That's a rather rushed history, and one that I'm sure historians would love to nitpick and expound on, but my overall point is that conservatives have had all of recorded history to come up with a compelling argument against gay marriage. If Laura Ingraham can't come up with one in 2013, I'd say it's about time to give it up.
Certainly they've had the entire history of democratic debate. After all, if Harmodius had not spurned Hipparchus for Aristogeiton, Hipparchus probably wouldn't have publicly humiliated Harmodius' sister, the gay lovers might never have killed the tyrant and Athenian democracy might not have happened. Do consider that next time gay rights land on your ballot.
Instead of using all that time to come up with an argument, however, anti-equality forces have chosen to simply re-write history as their argument. Mitt Romney was probably the most daring offender, brazenly standing on stage and declaring to the world that marriage had been "between one man and one woman," for 3,000 years. Then 6,000. I like to imagine that he has doubled it each time he made the claim, his starting point having been the moment his father was born in a polygamist colony, with at least six known grandmothers. (I don't know how many wives his mother's father had, but his father's father had five.) Hell, even that Bible O'Reilly accused people of thumping records the polygamous marriages of Abraham, Jacob, Saul, David (that one's tricky,) Solomon, Lamech, Gideon, Esau, Rehoboam, Elkanah, Ashur, Abijah, Jehoiada, Ahab, Caleb, Simeon, Ezra, Zedekiah, Belshazzar, Jerahmeel, Ahasuerus, Joash, Eliphaz, Mered, Jehoram, Ashur, Machir, Benhadad, Nahor, Jehoiachin, Manasseh, and maybe Moses.
Let's face it: marriage ain't what it used to be, and for damn good reason. Human history probably shouldn't be our guide when it comes to matters of human rights. But it also shouldn't be misrepresented to excuse prejudice when no other rationalization presents itself.
So, here's what I'm going to do, because the other side won't. I'm going to tell you the two main reasons people are against gay marriage.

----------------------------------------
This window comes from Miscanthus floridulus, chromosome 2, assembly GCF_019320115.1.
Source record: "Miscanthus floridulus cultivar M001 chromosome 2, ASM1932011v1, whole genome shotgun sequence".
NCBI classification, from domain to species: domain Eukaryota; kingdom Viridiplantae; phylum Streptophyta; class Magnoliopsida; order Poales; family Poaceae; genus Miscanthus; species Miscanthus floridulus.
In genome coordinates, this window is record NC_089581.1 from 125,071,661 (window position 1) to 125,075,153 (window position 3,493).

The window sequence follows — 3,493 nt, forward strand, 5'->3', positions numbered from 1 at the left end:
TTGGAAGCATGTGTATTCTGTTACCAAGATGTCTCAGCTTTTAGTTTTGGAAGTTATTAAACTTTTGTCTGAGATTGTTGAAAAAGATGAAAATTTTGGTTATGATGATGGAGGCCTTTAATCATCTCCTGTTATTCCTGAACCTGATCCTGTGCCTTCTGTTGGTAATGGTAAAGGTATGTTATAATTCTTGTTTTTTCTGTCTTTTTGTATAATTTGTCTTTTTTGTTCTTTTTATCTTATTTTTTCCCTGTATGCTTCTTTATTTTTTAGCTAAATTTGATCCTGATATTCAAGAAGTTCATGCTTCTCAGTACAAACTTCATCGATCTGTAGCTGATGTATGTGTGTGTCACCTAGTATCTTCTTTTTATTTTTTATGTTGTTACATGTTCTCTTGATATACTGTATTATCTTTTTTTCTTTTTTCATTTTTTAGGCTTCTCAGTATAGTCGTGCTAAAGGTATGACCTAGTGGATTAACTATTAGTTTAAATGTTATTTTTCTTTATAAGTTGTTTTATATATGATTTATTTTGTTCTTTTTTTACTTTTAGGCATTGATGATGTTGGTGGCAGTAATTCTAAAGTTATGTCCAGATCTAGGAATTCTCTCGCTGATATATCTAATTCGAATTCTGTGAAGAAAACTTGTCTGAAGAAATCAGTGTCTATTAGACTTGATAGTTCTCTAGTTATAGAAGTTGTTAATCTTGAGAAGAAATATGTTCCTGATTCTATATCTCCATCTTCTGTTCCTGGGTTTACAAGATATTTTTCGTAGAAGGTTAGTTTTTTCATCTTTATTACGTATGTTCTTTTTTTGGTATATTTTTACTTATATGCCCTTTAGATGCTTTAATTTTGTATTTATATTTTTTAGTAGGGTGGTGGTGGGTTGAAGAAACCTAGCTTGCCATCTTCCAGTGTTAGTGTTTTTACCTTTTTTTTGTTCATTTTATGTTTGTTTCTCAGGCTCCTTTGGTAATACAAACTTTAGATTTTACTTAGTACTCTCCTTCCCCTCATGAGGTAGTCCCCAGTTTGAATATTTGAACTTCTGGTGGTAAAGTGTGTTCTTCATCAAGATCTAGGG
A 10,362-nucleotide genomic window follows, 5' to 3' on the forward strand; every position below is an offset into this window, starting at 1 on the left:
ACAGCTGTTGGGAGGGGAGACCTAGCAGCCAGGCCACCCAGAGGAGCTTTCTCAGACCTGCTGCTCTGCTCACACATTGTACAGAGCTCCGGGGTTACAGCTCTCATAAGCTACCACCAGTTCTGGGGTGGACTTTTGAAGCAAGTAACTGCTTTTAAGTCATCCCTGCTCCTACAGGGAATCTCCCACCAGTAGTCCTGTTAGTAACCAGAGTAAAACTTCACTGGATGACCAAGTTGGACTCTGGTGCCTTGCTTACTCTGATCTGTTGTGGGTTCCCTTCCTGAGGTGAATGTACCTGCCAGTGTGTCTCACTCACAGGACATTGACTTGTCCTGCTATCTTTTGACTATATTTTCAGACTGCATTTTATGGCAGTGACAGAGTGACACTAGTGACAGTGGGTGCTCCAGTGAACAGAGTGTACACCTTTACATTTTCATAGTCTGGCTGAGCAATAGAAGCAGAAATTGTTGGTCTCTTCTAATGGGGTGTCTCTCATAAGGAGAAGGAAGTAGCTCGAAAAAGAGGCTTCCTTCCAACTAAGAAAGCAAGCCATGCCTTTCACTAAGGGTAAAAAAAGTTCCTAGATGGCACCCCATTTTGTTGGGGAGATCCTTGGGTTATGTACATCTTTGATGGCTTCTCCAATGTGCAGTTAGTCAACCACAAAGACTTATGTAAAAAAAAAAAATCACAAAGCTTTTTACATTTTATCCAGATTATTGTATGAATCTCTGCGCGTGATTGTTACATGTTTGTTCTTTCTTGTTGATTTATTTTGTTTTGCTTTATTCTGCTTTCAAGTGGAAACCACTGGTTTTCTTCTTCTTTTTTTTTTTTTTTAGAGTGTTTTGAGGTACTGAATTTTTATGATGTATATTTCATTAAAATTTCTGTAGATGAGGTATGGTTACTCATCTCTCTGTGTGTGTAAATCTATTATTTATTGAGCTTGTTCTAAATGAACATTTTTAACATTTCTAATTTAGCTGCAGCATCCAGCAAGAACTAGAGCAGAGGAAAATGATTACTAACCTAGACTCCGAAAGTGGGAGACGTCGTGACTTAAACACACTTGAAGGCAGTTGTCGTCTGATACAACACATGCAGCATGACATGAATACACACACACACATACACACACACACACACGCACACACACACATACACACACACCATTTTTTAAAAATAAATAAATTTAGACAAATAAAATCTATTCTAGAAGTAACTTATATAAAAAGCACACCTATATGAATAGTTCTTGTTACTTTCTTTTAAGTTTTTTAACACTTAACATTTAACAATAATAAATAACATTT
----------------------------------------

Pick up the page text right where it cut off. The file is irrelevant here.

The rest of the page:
The first is the unspoken belief that straight people are just better than gay people. The prospect of losing privileged status really freaks some people out. That is the position from which idiots like this approach issues of gender, race, class, nationality, sexual orientation and anything else that can be summarized as "us vs them." It's ugly and, when people see it in the mirror, they usually change their mind.
The second is the belief that Ingraham seems to hold: that societies are just stronger if they adhere to certain traditions and customs, even when those customs harm some individuals. There is some value to tradition, of course, but this is dangerous (and uneven) territory. So we require laws that limit individual rights to serve a legitimate state interest.
On the topic of same-sex marriage, prohibition just doesn't pass muster. Bill O'Reilly knows it. Laura Ingraham knows it. At this point, everyone knows it -- they're just afraid of what Alabama will do when it finds out. O'Reilly is willing to say it and, for that, he should be commended.
Still, it's a little difficult not to enjoy O'Reilly's headache as the latest victim of the "oppressed Christian" outrage machine just a little. After all, his outlandish annual "War on Christmas" coverage is one long parade of imagined sleights against Christians, usually aimed at people who are actually just trying to be considerate and inclusive. Sounds a lot like what's happening to him right now. Except, of course, that unlike school administrators in towns you've never heard of, he probably enjoys the attention.
We can't be too hard on the guy when we're thinking about history, though. Just as there were gays and homophobes, immigrants and xenophobes throughout history, so too have there been Santas and Scrooges. Though Caesar induced vomiting to continue feasting and Cicero showered his soldiers with generosity at the end of each December, Martial complained about cheap presents and re-gifting. Libanius took the opposite view, directing his outrage at all the consumerism. "People suddenly go mad," he wrote one fourth century December, "and blow what they took a year to save."
So the good news is that if O'Reilly doesn't want to talk about gay marriage anymore, there's still no end in sight to that War on Saturnalia. History, eh?
Since there is no link available online, the author would like to acknowledge that entry 157 of Barry Baldwin's Classical Corner column in the Fortean Times was his source for or introduction to the translation from Oration 9 and all accompanying Saturnalia anecdotes. He would also like to announce that he laments the dearth of classical texts online, even on large archives, and add that any writer who can afford one and doesn't have a subscription to the Fortean Times is a damn fool.